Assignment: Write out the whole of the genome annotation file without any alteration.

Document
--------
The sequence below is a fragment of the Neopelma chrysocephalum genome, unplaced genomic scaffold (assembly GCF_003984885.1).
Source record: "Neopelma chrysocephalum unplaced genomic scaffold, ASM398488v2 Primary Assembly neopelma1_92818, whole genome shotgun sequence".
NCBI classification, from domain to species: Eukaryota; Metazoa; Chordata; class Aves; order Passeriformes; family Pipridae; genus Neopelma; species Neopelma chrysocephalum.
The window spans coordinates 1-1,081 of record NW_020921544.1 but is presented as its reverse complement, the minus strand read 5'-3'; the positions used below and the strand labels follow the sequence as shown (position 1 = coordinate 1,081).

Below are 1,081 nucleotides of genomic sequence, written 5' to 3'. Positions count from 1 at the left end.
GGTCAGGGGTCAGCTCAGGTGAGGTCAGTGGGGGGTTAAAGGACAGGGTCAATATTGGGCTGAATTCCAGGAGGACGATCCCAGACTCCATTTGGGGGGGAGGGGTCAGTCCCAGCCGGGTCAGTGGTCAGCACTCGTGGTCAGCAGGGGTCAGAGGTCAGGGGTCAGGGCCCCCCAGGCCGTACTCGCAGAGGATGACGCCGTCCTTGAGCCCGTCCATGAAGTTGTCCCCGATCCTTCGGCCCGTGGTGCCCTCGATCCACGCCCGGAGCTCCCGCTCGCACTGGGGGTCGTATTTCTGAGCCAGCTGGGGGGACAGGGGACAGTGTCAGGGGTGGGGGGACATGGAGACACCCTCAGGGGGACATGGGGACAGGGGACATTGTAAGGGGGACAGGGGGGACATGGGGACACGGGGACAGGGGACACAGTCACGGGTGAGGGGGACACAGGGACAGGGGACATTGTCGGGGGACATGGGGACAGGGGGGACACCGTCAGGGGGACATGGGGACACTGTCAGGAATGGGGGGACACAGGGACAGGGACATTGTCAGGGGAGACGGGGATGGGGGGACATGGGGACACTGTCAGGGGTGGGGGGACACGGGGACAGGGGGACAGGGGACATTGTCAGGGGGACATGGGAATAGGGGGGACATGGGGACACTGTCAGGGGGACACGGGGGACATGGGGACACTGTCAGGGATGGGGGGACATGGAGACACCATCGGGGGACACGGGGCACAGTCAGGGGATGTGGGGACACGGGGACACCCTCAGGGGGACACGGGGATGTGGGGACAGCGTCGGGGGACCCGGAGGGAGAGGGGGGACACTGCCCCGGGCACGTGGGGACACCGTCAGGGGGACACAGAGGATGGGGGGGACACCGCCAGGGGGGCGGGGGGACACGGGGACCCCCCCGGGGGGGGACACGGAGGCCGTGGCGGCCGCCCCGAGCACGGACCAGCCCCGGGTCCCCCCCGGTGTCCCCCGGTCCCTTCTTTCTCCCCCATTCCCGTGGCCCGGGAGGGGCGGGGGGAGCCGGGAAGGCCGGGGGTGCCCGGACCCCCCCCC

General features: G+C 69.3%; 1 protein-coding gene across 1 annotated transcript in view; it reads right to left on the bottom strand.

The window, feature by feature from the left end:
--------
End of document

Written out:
The sequence below is a fragment of the Neopelma chrysocephalum genome, unplaced genomic scaffold (assembly GCF_003984885.1).
Source record: "Neopelma chrysocephalum unplaced genomic scaffold, ASM398488v2 Primary Assembly neopelma1_92818, whole genome shotgun sequence".
NCBI classification, from domain to species: Eukaryota; Metazoa; Chordata; class Aves; order Passeriformes; family Pipridae; genus Neopelma; species Neopelma chrysocephalum.
The window spans coordinates 1-1,081 of record NW_020921544.1 but is presented as its reverse complement, the minus strand read 5'-3'; the positions used below and the strand labels follow the sequence as shown (position 1 = coordinate 1,081).

Below are 1,081 nucleotides of genomic sequence, written 5' to 3'. Positions count from 1 at the left end.
GGTCAGGGGTCAGCTCAGGTGAGGTCAGTGGGGGGTTAAAGGACAGGGTCAATATTGGGCTGAATTCCAGGAGGACGATCCCAGACTCCATTTGGGGGGGAGGGGTCAGTCCCAGCCGGGTCAGTGGTCAGCACTCGTGGTCAGCAGGGGTCAGAGGTCAGGGGTCAGGGCCCCCCAGGCCGTACTCGCAGAGGATGACGCCGTCCTTGAGCCCGTCCATGAAGTTGTCCCCGATCCTTCGGCCCGTGGTGCCCTCGATCCACGCCCGGAGCTCCCGCTCGCACTGGGGGTCGTATTTCTGAGCCAGCTGGGGGGACAGGGGACAGTGTCAGGGGTGGGGGGACATGGAGACACCCTCAGGGGGACATGGGGACAGGGGACATTGTAAGGGGGACAGGGGGGACATGGGGACACGGGGACAGGGGACACAGTCACGGGTGAGGGGGACACAGGGACAGGGGACATTGTCGGGGGACATGGGGACAGGGGGGACACCGTCAGGGGGACATGGGGACACTGTCAGGAATGGGGGGACACAGGGACAGGGACATTGTCAGGGGAGACGGGGATGGGGGGACATGGGGACACTGTCAGGGGTGGGGGGACACGGGGACAGGGGGACAGGGGACATTGTCAGGGGGACATGGGAATAGGGGGGACATGGGGACACTGTCAGGGGGACACGGGGGACATGGGGACACTGTCAGGGATGGGGGGACATGGAGACACCATCGGGGGACACGGGGCACAGTCAGGGGATGTGGGGACACGGGGACACCCTCAGGGGGACACGGGGATGTGGGGACAGCGTCGGGGGACCCGGAGGGAGAGGGGGGACACTGCCCCGGGCACGTGGGGACACCGTCAGGGGGACACAGAGGATGGGGGGGACACCGCCAGGGGGGCGGGGGGACACGGGGACCCCCCCGGGGGGGGACACGGAGGCCGTGGCGGCCGCCCCGAGCACGGACCAGCCCCGGGTCCCCCCCGGTGTCCCCCGGTCCCTTCTTTCTCCCCCATTCCCGTGGCCCGGGAGGGGCGGGGGGAGCCGGGAAGGCCGGGGGTGCCCGGACCCCCCCCC

General features: G+C 69.3%; 1 protein-coding gene across 1 annotated transcript in view; it reads right to left on the bottom strand.

The window, feature by feature from the left end: